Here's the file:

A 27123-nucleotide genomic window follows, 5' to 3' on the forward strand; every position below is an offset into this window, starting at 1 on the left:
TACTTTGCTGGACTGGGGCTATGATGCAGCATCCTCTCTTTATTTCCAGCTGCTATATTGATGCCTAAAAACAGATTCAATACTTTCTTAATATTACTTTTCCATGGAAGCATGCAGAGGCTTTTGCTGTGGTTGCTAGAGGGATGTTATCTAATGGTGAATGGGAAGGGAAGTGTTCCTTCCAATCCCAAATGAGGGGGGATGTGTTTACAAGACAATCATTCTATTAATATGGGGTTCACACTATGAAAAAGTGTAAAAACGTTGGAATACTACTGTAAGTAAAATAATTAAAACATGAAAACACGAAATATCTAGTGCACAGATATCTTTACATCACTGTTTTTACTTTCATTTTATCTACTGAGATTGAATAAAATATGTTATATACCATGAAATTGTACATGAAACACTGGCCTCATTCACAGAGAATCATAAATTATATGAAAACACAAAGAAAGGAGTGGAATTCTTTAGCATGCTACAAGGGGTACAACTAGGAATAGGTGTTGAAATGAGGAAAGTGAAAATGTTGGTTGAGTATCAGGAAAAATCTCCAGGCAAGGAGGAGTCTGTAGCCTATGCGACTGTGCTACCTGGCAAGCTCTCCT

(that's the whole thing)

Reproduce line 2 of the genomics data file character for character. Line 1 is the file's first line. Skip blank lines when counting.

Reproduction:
TACTTTGCTGGACTGGGGCTATGATGCAGCATCCTCTCTTTATTTCCAGCTGCTATATTGATGCCTAAAAACAGATTCAATACTTTCTTAATATTACTTTTCCATGGAAGCATGCAGAGGCTTTTGCTGTGGTTGCTAGAGGGATGTTATCTAATGGTGAATGGGAAGGGAAGTGTTCCTTCCAATCCCAAATGAGGGGGGATGTGTTTACAAGACAATCATTCTATTAATATGGGGTTCACACTATGAAAAAGTGTAAAAACGTTGGAATACTACTGTAAGTAAAATAATTAAAACATGAAAACACGAAATATCTAGTGCACAGATATCTTTACATCACTGTTTTTACTTTCATTTTATCTACTGAGATTGAATAAAATATGTTATATACCATGAAATTGTACATGAAACACTGGCCTCATTCACAGAGAATCATAAATTATATGAAAACACAAAGAAAGGAGTGGAATTCTTTAGCATGCTACAAGGGGTACAACTAGGAATAGGTGTTGAAATGAGGAAAGTGAAAATGTTGGTTGAGTATCAGGAAAAATCTCCAGGCAAGGAGGAGTCTGTAGCCTATGCGACTGTGCTACCTGGCAAGCTCTCCT